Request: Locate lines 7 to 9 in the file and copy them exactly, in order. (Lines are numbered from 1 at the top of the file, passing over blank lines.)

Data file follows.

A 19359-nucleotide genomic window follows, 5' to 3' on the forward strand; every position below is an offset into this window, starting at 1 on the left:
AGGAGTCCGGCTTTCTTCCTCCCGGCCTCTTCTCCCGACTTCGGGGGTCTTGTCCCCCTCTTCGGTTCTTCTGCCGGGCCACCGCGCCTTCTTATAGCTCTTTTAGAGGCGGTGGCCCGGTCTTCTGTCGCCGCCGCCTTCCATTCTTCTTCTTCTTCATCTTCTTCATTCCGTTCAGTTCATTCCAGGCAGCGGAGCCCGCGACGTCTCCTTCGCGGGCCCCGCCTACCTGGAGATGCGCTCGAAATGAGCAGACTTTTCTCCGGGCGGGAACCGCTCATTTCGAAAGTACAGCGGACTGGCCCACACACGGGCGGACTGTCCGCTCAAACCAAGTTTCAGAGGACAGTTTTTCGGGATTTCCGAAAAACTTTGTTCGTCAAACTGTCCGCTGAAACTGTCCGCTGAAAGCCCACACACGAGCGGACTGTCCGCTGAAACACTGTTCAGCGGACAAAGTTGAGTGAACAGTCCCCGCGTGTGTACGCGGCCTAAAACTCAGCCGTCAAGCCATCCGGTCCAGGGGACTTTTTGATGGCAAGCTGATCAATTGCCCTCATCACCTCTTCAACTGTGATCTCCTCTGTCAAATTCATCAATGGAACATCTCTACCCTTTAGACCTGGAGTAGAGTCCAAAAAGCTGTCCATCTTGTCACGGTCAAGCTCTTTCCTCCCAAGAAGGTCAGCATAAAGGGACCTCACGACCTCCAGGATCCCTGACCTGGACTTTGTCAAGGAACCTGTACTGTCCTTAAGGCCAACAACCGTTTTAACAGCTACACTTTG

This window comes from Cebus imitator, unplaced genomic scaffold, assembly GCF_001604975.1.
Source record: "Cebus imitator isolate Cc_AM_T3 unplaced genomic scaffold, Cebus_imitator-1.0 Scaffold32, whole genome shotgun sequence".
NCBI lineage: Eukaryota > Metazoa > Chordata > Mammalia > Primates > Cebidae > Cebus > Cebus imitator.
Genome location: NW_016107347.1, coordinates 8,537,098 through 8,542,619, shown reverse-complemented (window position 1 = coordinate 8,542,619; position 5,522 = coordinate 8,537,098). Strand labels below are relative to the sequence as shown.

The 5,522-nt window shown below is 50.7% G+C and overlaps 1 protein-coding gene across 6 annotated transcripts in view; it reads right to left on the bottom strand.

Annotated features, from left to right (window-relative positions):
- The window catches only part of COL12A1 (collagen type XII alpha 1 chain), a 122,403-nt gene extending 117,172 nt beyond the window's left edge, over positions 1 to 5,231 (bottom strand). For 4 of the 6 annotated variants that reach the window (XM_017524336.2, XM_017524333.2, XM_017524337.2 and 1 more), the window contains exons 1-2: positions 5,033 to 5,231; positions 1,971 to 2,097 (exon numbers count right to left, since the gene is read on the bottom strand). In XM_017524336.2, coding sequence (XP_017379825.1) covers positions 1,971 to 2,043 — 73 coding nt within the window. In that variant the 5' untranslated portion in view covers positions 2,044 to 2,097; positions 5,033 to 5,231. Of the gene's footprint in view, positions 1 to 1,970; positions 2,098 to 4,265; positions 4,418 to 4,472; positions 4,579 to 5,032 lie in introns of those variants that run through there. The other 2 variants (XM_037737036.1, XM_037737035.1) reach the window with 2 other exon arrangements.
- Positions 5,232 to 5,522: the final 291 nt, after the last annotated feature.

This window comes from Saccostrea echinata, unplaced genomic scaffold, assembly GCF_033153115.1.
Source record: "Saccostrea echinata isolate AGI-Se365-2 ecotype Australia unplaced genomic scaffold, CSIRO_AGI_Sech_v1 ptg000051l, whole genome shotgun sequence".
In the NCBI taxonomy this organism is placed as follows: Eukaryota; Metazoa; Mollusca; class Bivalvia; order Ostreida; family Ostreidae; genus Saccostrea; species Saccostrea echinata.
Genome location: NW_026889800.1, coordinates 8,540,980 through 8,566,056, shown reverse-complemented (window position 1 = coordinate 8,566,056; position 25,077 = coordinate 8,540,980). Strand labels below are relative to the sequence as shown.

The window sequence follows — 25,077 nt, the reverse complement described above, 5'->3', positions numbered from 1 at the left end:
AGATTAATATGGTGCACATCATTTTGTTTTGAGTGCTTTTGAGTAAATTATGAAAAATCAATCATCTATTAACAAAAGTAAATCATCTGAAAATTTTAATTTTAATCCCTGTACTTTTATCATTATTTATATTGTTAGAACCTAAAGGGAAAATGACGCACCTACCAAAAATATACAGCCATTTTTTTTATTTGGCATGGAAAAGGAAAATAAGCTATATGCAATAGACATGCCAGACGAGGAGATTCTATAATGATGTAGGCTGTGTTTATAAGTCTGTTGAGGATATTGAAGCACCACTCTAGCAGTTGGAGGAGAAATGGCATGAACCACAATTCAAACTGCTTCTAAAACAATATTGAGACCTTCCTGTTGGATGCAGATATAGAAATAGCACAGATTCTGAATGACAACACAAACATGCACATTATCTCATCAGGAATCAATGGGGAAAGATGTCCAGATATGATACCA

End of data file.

The 5,522-nt window shown below is 50.7% G+C and overlaps 1 protein-coding gene across 6 annotated transcripts in view; it reads right to left on the bottom strand.

Annotated features, from left to right (window-relative positions):
- The window catches only part of COL12A1 (collagen type XII alpha 1 chain), a 122,403-nt gene extending 117,172 nt beyond the window's left edge, over positions 1 to 5,231 (bottom strand). For 4 of the 6 annotated variants that reach the window (XM_017524336.2, XM_017524333.2, XM_017524337.2 and 1 more), the window contains exons 1-2: positions 5,033 to 5,231; positions 1,971 to 2,097 (exon numbers count right to left, since the gene is read on the bottom strand). In XM_017524336.2, coding sequence (XP_017379825.1) covers positions 1,971 to 2,043 — 73 coding nt within the window. In that variant the 5' untranslated portion in view covers positions 2,044 to 2,097; positions 5,033 to 5,231. Of the gene's footprint in view, positions 1 to 1,970; positions 2,098 to 4,265; positions 4,418 to 4,472; positions 4,579 to 5,032 lie in introns of those variants that run through there. The other 2 variants (XM_037737036.1, XM_037737035.1) reach the window with 2 other exon arrangements.